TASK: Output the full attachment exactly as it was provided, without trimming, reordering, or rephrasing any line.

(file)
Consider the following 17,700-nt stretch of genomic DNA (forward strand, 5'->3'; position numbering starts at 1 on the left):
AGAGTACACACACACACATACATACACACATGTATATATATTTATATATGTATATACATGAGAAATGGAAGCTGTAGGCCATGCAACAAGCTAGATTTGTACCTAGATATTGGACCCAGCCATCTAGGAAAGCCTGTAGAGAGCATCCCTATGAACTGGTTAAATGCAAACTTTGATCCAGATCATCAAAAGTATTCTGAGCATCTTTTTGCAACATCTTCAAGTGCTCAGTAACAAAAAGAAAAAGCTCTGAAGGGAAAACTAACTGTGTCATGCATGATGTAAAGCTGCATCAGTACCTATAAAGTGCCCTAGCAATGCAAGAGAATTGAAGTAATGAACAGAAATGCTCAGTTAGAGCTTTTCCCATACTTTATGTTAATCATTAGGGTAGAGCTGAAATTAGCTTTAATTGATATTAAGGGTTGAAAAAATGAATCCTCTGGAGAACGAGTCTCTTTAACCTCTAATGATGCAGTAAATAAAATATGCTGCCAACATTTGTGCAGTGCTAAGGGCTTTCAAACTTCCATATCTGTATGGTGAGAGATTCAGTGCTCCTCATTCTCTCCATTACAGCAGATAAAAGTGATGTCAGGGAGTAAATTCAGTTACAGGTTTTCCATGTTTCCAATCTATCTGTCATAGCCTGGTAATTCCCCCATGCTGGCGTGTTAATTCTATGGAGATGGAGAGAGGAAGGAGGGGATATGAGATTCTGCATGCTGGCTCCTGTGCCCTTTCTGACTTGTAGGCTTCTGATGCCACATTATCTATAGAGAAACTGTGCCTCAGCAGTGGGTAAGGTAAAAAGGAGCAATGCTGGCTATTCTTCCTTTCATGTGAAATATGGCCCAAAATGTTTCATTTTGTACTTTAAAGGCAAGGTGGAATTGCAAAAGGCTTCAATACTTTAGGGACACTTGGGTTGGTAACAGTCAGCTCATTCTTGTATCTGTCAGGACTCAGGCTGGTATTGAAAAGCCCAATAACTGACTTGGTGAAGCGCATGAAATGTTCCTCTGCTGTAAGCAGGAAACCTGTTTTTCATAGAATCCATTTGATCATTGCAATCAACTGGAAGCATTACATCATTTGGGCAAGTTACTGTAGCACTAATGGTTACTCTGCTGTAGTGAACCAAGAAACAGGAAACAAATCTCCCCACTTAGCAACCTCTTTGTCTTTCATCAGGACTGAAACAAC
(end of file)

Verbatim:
Consider the following 17,700-nt stretch of genomic DNA (forward strand, 5'->3'; position numbering starts at 1 on the left):
AGAGTACACACACACACATACATACACACATGTATATATATTTATATATGTATATACATGAGAAATGGAAGCTGTAGGCCATGCAACAAGCTAGATTTGTACCTAGATATTGGACCCAGCCATCTAGGAAAGCCTGTAGAGAGCATCCCTATGAACTGGTTAAATGCAAACTTTGATCCAGATCATCAAAAGTATTCTGAGCATCTTTTTGCAACATCTTCAAGTGCTCAGTAACAAAAAGAAAAAGCTCTGAAGGGAAAACTAACTGTGTCATGCATGATGTAAAGCTGCATCAGTACCTATAAAGTGCCCTAGCAATGCAAGAGAATTGAAGTAATGAACAGAAATGCTCAGTTAGAGCTTTTCCCATACTTTATGTTAATCATTAGGGTAGAGCTGAAATTAGCTTTAATTGATATTAAGGGTTGAAAAAATGAATCCTCTGGAGAACGAGTCTCTTTAACCTCTAATGATGCAGTAAATAAAATATGCTGCCAACATTTGTGCAGTGCTAAGGGCTTTCAAACTTCCATATCTGTATGGTGAGAGATTCAGTGCTCCTCATTCTCTCCATTACAGCAGATAAAAGTGATGTCAGGGAGTAAATTCAGTTACAGGTTTTCCATGTTTCCAATCTATCTGTCATAGCCTGGTAATTCCCCCATGCTGGCGTGTTAATTCTATGGAGATGGAGAGAGGAAGGAGGGGATATGAGATTCTGCATGCTGGCTCCTGTGCCCTTTCTGACTTGTAGGCTTCTGATGCCACATTATCTATAGAGAAACTGTGCCTCAGCAGTGGGTAAGGTAAAAAGGAGCAATGCTGGCTATTCTTCCTTTCATGTGAAATATGGCCCAAAATGTTTCATTTTGTACTTTAAAGGCAAGGTGGAATTGCAAAAGGCTTCAATACTTTAGGGACACTTGGGTTGGTAACAGTCAGCTCATTCTTGTATCTGTCAGGACTCAGGCTGGTATTGAAAAGCCCAATAACTGACTTGGTGAAGCGCATGAAATGTTCCTCTGCTGTAAGCAGGAAACCTGTTTTTCATAGAATCCATTTGATCATTGCAATCAACTGGAAGCATTACATCATTTGGGCAAGTTACTGTAGCACTAATGGTTACTCTGCTGTAGTGAACCAAGAAACAGGAAACAAATCTCCCCACTTAGCAACCTCTTTGTCTTTCATCAGGACTGAAACAAC